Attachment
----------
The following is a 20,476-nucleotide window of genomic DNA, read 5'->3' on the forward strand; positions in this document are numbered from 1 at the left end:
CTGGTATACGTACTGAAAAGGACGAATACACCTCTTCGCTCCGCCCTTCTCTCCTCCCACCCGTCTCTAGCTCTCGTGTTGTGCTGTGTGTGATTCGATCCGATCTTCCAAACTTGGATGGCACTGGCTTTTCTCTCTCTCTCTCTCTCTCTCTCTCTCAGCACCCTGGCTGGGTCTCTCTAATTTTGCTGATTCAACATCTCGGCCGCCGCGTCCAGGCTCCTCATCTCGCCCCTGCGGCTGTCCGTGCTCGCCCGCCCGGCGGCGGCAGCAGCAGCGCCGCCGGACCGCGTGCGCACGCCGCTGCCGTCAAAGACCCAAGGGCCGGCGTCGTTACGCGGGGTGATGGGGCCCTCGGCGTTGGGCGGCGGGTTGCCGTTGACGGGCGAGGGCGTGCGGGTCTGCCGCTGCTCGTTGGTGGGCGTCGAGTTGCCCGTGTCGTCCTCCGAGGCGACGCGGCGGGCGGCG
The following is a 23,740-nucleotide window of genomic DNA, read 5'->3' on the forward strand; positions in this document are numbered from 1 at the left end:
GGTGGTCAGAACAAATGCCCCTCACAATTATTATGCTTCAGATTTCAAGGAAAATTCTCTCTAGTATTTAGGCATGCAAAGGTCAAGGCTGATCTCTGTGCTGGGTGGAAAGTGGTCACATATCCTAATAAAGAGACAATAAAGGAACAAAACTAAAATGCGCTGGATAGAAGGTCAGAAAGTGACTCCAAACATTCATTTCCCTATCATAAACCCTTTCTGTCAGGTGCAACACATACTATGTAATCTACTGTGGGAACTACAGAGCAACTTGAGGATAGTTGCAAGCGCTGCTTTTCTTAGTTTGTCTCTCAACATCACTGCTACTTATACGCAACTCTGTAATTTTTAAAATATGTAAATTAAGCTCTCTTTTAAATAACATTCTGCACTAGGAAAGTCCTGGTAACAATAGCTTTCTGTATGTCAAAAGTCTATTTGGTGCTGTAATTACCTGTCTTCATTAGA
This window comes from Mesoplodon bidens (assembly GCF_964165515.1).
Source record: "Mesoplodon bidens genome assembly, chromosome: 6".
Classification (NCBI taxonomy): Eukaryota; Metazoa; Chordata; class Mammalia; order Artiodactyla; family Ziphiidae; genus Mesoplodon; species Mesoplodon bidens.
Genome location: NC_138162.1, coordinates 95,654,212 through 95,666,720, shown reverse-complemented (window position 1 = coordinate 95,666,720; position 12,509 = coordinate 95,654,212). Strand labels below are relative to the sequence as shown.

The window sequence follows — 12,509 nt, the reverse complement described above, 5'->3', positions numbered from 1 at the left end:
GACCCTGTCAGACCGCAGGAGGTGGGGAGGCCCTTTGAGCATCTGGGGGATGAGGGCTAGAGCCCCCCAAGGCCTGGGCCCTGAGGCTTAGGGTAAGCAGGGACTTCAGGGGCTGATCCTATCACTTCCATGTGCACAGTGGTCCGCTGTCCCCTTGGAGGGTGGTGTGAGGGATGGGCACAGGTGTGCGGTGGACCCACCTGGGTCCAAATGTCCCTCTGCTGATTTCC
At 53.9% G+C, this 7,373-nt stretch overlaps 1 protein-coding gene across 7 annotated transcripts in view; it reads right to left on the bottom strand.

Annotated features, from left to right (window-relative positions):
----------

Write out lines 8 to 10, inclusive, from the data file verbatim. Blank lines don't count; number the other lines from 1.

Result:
Genome location: NC_138162.1, coordinates 95,654,212 through 95,666,720, shown reverse-complemented (window position 1 = coordinate 95,666,720; position 12,509 = coordinate 95,654,212). Strand labels below are relative to the sequence as shown.

The window sequence follows — 12,509 nt, the reverse complement described above, 5'->3', positions numbered from 1 at the left end:
GACCCTGTCAGACCGCAGGAGGTGGGGAGGCCCTTTGAGCATCTGGGGGATGAGGGCTAGAGCCCCCCAAGGCCTGGGCCCTGAGGCTTAGGGTAAGCAGGGACTTCAGGGGCTGATCCTATCACTTCCATGTGCACAGTGGTCCGCTGTCCCCTTGGAGGGTGGTGTGAGGGATGGGCACAGGTGTGCGGTGGACCCACCTGGGTCCAAATGTCCCTCTGCTGATTTCC